The nation state has been saved; the United Kingdom remains intact. That seemed to be the immediate comment on the “No” result of last week’s referendum in Scotland. However, the reality is of course much more complex, and actually in a matter of just hours comments, statements and raised expectations mean that the future of the UK as a nation state has started to look distinctly ragged around the edges. Perhaps the whole event has been another staging post in a continuing process of constitutional change; the question then is, where do we go next and what is the ultimate destination?
For a nation with a famously 'unwritten' constitution this is quite a task. Even our point of departure is unclear, hidden as it is in ancient charters, centuries of legal precedent in turn overlaid by more recent statutes and treaties tacked on here and there. In such circumstances it is challenging to know when or indeed if we are actually having a constitutional debate. We lack the structure and clarity of an ordered constitutional settlement, so that, suddenly, when we start to think about it in more logical terms – surprise, surprise – the inequalities are exposed and we are outraged.
The Scots have just had a very clear-cut constitutional debate: independence or not. One thing should be celebrated about the Scots vote and that was the high turnout of over 85%. No election for politicians as elected representatives has ever produced anything near that level of public engagement in recent history. The lesson should be: give people something meaningful to vote for and give them time to examine and discuss it.
In contrast look at the very pale exercise in democracy that took place in the north east of England 10 years ago. Then, the area was offered a sort of regional devolution – nothing like Wales, though, and with no tax-raising powers. Little was done to prepare the debate and it was rejected on a low level of participation. Since then it has passed into folk history that regional devolution (or regional assemblies) are a failed model and have been rejected across the north of England. However, in the fallout from Scotland, certainly in some regions, particularly my own region of Yorkshire, we should and must look again.
Just remember those pictures on our television screens this summer from the Grand Depart of the Tour de France. Yorkshire staged one of the 'grandest' ever Grand Departs. The region came together and acted as a region: people, towns, villages, cities – it was a huge achievement. The number of Yorkshire flags waved along the route was indicative of something deeper, for this was an event hosting won against competition from Scotland and antagonism from London and Westminster.
Yorkshire has been called 'a country in miniature'. After all, it has the population of Scotland, twice the economy of Wales and yet the political decision-making powers of neither. Seeing what has happened in Scotland comes shortly after the excitement and celebration of the summer; for indeed Yorkshire would also have come seventh in the medal table if it had participated as a separate country in the Commonwealth Games! The devolution genie is irreversibly out of the bottle.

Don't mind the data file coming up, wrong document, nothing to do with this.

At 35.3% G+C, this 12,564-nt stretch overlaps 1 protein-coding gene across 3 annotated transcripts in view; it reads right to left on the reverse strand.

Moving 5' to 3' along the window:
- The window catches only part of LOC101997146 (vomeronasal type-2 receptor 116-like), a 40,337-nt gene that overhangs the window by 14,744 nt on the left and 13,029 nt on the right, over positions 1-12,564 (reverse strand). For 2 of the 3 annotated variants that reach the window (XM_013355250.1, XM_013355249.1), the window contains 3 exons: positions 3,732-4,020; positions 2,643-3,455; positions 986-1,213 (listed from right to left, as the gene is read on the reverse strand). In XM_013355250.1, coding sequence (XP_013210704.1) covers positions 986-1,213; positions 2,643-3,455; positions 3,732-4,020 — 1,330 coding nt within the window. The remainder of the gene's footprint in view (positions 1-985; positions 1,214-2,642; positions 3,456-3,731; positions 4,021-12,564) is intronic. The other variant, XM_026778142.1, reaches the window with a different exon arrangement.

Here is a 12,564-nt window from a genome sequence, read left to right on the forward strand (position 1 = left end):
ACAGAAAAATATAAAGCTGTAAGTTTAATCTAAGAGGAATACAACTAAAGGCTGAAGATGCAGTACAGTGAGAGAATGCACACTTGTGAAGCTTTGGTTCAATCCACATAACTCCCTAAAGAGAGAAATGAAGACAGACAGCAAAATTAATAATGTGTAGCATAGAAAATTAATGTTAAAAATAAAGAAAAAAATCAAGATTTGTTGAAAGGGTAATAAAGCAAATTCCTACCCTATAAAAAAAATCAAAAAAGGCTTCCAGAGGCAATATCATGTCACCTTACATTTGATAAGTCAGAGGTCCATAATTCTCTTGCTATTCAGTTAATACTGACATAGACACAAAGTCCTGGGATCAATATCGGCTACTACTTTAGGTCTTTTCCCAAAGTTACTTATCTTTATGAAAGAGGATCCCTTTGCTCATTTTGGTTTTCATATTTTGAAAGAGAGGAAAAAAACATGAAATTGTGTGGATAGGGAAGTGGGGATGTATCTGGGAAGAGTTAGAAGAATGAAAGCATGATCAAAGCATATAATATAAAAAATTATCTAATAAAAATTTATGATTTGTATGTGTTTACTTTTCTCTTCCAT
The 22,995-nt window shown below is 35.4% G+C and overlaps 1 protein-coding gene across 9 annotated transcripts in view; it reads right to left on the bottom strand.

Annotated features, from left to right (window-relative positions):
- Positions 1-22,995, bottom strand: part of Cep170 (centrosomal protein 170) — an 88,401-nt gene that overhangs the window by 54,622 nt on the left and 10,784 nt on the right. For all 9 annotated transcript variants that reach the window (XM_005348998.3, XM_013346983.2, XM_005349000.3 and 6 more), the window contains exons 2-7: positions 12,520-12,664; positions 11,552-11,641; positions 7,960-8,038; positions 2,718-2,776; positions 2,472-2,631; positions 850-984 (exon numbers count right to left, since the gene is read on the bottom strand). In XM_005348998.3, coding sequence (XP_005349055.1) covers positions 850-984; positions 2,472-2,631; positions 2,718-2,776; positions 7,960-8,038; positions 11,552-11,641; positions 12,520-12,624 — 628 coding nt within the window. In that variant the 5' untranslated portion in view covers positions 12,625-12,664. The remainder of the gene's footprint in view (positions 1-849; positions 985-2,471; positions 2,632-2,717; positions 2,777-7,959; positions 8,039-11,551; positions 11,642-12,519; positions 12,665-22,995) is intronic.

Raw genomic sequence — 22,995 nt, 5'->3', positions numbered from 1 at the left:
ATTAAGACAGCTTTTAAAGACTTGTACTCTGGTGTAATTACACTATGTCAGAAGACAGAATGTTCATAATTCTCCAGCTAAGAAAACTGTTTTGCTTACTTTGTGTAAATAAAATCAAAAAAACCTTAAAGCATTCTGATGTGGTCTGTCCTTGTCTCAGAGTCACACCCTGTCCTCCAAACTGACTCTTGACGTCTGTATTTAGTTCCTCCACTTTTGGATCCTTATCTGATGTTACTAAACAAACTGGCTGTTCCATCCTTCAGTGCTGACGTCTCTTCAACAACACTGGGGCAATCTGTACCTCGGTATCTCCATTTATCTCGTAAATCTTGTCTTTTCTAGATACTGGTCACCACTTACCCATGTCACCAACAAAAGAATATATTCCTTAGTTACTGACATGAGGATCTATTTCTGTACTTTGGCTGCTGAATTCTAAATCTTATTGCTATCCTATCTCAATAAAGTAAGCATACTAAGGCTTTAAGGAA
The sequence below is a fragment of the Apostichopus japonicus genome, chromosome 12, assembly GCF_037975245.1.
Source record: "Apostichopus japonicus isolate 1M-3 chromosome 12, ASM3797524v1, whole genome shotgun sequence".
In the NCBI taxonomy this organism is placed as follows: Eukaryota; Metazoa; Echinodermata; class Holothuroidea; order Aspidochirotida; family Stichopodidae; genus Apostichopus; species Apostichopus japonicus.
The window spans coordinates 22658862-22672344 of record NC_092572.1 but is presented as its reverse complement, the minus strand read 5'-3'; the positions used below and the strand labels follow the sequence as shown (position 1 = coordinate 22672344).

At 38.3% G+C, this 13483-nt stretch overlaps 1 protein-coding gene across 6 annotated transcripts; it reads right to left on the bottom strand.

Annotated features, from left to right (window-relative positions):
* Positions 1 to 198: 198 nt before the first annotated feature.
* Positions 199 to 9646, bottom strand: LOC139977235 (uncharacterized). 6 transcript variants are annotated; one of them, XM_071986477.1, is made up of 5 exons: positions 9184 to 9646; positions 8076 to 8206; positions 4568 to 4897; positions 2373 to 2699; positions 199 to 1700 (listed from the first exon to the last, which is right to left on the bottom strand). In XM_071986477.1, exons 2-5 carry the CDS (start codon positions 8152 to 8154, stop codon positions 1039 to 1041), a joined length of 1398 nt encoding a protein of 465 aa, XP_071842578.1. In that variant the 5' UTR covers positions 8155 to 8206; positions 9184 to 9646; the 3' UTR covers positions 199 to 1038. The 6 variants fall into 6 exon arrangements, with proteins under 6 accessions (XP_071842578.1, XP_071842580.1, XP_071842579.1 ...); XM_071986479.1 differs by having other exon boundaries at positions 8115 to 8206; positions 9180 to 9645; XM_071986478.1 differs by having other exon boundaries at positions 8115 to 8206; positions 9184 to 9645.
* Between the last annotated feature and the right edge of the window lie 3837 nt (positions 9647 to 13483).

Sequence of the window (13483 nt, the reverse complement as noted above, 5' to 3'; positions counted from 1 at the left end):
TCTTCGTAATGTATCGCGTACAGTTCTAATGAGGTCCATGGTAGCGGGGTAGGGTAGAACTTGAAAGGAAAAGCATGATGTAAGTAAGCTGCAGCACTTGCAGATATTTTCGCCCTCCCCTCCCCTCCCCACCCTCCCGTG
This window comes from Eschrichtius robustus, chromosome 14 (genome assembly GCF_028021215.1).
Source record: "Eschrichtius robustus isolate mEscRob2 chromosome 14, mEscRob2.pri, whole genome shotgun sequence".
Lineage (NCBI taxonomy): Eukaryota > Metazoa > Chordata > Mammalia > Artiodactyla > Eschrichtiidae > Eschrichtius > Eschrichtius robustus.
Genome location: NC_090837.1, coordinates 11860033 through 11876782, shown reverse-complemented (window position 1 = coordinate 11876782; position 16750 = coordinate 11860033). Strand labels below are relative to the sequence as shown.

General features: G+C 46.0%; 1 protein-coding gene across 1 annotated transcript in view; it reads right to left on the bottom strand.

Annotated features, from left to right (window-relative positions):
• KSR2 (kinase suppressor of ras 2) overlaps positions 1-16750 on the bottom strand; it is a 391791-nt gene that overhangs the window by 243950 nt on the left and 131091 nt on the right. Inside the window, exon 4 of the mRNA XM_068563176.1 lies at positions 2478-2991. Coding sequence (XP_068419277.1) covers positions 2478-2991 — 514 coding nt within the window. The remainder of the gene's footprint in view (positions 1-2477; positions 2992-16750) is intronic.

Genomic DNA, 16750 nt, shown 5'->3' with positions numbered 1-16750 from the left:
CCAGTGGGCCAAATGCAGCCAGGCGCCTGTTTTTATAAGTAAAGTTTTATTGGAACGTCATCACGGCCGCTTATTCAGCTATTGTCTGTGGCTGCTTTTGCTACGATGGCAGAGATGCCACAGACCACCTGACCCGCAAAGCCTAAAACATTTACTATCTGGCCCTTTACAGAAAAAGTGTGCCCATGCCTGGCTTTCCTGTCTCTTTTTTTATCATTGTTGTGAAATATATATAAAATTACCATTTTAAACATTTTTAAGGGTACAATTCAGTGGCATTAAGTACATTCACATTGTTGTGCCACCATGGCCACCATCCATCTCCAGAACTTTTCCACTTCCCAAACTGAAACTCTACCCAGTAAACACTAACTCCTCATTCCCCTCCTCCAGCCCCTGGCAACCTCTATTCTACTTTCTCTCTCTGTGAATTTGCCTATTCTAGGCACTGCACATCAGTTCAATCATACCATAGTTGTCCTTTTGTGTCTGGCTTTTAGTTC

So those people in London who now think either we should have an English Parliament (presumably with a similar southern bias), or city regions (excluding the rural areas) or even 'Combined Authorities' are completely out of touch. This last offering of ‘Combined Authorities’ is hardly going to get the people from Halifax to Hull queuing at the polling stations – that’s if they are even offered a chance to vote on it, which is unlikely.
All these options involve in one way or another imposed solutions. What we need is a process which is inclusive and energising, capturing the civic engagement that we saw in Scotland. Our politics south of the border will never be re-invigorated by more of the same type of political structures or decision-making. What Scotland showed was a new willingness to participate in public decision-making if the offer made is sufficient.
So for Yorkshire I want to see a process that involves people from across our region selected not from political parties or the usual suspects, but rather bringing geography, gender and generations together to participate in a conversation about the future of our great region. I want Yorkshire to devise its own answers to the English constitutional problem, its own plan and its own future – just in the same way Yorkshire grabbed the Grand Depart and fashioned it in its own unique, exuberant style.